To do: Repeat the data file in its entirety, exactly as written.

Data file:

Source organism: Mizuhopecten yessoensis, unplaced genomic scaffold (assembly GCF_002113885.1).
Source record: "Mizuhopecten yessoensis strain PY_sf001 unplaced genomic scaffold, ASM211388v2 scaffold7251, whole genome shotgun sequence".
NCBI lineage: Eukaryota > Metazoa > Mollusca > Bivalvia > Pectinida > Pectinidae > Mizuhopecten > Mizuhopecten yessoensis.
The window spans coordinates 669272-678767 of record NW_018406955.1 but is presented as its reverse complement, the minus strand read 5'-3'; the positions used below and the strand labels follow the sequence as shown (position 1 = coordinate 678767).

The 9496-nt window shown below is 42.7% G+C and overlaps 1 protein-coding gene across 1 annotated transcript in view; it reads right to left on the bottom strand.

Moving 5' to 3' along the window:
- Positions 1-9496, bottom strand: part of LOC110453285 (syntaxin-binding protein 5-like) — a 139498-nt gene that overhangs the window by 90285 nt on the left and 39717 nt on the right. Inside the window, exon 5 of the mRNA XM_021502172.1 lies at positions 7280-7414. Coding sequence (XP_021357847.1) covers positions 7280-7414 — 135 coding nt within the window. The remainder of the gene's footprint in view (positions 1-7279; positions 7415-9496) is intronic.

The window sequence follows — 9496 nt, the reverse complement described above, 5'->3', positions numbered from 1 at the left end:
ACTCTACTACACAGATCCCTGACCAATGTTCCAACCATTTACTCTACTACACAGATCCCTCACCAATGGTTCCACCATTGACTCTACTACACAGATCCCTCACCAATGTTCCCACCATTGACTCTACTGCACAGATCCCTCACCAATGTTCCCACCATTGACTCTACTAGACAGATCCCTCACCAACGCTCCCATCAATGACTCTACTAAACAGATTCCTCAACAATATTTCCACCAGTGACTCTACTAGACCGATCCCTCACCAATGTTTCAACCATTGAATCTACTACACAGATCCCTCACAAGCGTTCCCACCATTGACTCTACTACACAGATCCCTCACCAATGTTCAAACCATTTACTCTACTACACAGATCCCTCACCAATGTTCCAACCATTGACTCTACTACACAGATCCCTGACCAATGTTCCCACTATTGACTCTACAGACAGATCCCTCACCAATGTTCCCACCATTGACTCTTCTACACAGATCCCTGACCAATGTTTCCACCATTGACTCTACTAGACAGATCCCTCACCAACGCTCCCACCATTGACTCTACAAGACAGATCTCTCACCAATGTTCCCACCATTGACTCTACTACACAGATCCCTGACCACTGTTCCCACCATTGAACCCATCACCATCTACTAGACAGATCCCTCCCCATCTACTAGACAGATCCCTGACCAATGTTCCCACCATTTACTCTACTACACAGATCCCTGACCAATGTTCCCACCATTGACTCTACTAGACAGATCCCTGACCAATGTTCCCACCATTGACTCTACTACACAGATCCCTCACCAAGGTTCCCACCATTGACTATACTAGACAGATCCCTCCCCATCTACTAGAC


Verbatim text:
Source organism: Mizuhopecten yessoensis, unplaced genomic scaffold (assembly GCF_002113885.1).
Source record: "Mizuhopecten yessoensis strain PY_sf001 unplaced genomic scaffold, ASM211388v2 scaffold7251, whole genome shotgun sequence".
NCBI lineage: Eukaryota > Metazoa > Mollusca > Bivalvia > Pectinida > Pectinidae > Mizuhopecten > Mizuhopecten yessoensis.
The window spans coordinates 669272-678767 of record NW_018406955.1 but is presented as its reverse complement, the minus strand read 5'-3'; the positions used below and the strand labels follow the sequence as shown (position 1 = coordinate 678767).

The 9496-nt window shown below is 42.7% G+C and overlaps 1 protein-coding gene across 1 annotated transcript in view; it reads right to left on the bottom strand.

Moving 5' to 3' along the window:
- Positions 1-9496, bottom strand: part of LOC110453285 (syntaxin-binding protein 5-like) — a 139498-nt gene that overhangs the window by 90285 nt on the left and 39717 nt on the right. Inside the window, exon 5 of the mRNA XM_021502172.1 lies at positions 7280-7414. Coding sequence (XP_021357847.1) covers positions 7280-7414 — 135 coding nt within the window. The remainder of the gene's footprint in view (positions 1-7279; positions 7415-9496) is intronic.

The window sequence follows — 9496 nt, the reverse complement described above, 5'->3', positions numbered from 1 at the left end:
ACTCTACTACACAGATCCCTGACCAATGTTCCAACCATTTACTCTACTACACAGATCCCTCACCAATGGTTCCACCATTGACTCTACTACACAGATCCCTCACCAATGTTCCCACCATTGACTCTACTGCACAGATCCCTCACCAATGTTCCCACCATTGACTCTACTAGACAGATCCCTCACCAACGCTCCCATCAATGACTCTACTAAACAGATTCCTCAACAATATTTCCACCAGTGACTCTACTAGACCGATCCCTCACCAATGTTTCAACCATTGAATCTACTACACAGATCCCTCACAAGCGTTCCCACCATTGACTCTACTACACAGATCCCTCACCAATGTTCAAACCATTTACTCTACTACACAGATCCCTCACCAATGTTCCAACCATTGACTCTACTACACAGATCCCTGACCAATGTTCCCACTATTGACTCTACAGACAGATCCCTCACCAATGTTCCCACCATTGACTCTTCTACACAGATCCCTGACCAATGTTTCCACCATTGACTCTACTAGACAGATCCCTCACCAACGCTCCCACCATTGACTCTACAAGACAGATCTCTCACCAATGTTCCCACCATTGACTCTACTACACAGATCCCTGACCACTGTTCCCACCATTGAACCCATCACCATCTACTAGACAGATCCCTCCCCATCTACTAGACAGATCCCTGACCAATGTTCCCACCATTTACTCTACTACACAGATCCCTGACCAATGTTCCCACCATTGACTCTACTAGACAGATCCCTGACCAATGTTCCCACCATTGACTCTACTACACAGATCCCTCACCAAGGTTCCCACCATTGACTATACTAGACAGATCCCTCCCCATCTACTAGAC